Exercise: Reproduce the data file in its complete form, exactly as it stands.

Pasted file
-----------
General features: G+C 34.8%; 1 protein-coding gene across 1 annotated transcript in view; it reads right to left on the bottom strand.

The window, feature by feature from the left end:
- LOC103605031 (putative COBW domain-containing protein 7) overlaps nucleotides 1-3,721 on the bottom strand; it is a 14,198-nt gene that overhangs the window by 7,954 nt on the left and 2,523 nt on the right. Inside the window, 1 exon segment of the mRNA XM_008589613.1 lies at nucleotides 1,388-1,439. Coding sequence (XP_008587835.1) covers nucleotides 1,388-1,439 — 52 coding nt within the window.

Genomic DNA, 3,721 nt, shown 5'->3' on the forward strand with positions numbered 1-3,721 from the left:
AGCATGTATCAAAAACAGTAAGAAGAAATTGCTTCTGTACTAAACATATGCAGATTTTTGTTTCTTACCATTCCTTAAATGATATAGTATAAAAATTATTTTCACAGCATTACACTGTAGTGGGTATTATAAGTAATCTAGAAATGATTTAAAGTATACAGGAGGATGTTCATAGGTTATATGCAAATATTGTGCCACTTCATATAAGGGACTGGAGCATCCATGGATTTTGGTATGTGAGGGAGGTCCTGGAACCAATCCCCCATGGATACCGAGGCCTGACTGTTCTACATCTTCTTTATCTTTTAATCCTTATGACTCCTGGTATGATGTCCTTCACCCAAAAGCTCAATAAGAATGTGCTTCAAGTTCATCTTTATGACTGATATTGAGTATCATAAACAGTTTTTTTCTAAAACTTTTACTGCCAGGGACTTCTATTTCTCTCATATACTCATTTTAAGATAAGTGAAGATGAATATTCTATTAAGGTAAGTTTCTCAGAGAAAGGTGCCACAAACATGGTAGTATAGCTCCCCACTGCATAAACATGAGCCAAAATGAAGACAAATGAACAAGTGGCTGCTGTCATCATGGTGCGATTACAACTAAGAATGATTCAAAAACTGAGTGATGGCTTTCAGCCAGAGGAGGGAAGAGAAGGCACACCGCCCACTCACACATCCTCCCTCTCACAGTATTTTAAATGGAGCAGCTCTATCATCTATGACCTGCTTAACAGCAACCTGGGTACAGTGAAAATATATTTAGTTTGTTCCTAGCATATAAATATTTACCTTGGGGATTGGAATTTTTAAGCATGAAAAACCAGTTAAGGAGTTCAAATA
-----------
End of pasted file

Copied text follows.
General features: G+C 34.8%; 1 protein-coding gene across 1 annotated transcript in view; it reads right to left on the bottom strand.

The window, feature by feature from the left end:
- LOC103605031 (putative COBW domain-containing protein 7) overlaps nucleotides 1-3,721 on the bottom strand; it is a 14,198-nt gene that overhangs the window by 7,954 nt on the left and 2,523 nt on the right. Inside the window, 1 exon segment of the mRNA XM_008589613.1 lies at nucleotides 1,388-1,439. Coding sequence (XP_008587835.1) covers nucleotides 1,388-1,439 — 52 coding nt within the window.

Genomic DNA, 3,721 nt, shown 5'->3' on the forward strand with positions numbered 1-3,721 from the left:
AGCATGTATCAAAAACAGTAAGAAGAAATTGCTTCTGTACTAAACATATGCAGATTTTTGTTTCTTACCATTCCTTAAATGATATAGTATAAAAATTATTTTCACAGCATTACACTGTAGTGGGTATTATAAGTAATCTAGAAATGATTTAAAGTATACAGGAGGATGTTCATAGGTTATATGCAAATATTGTGCCACTTCATATAAGGGACTGGAGCATCCATGGATTTTGGTATGTGAGGGAGGTCCTGGAACCAATCCCCCATGGATACCGAGGCCTGACTGTTCTACATCTTCTTTATCTTTTAATCCTTATGACTCCTGGTATGATGTCCTTCACCCAAAAGCTCAATAAGAATGTGCTTCAAGTTCATCTTTATGACTGATATTGAGTATCATAAACAGTTTTTTTCTAAAACTTTTACTGCCAGGGACTTCTATTTCTCTCATATACTCATTTTAAGATAAGTGAAGATGAATATTCTATTAAGGTAAGTTTCTCAGAGAAAGGTGCCACAAACATGGTAGTATAGCTCCCCACTGCATAAACATGAGCCAAAATGAAGACAAATGAACAAGTGGCTGCTGTCATCATGGTGCGATTACAACTAAGAATGATTCAAAAACTGAGTGATGGCTTTCAGCCAGAGGAGGGAAGAGAAGGCACACCGCCCACTCACACATCCTCCCTCTCACAGTATTTTAAATGGAGCAGCTCTATCATCTATGACCTGCTTAACAGCAACCTGGGTACAGTGAAAATATATTTAGTTTGTTCCTAGCATATAAATATTTACCTTGGGGATTGGAATTTTTAAGCATGAAAAACCAGTTAAGGAGTTCAAATA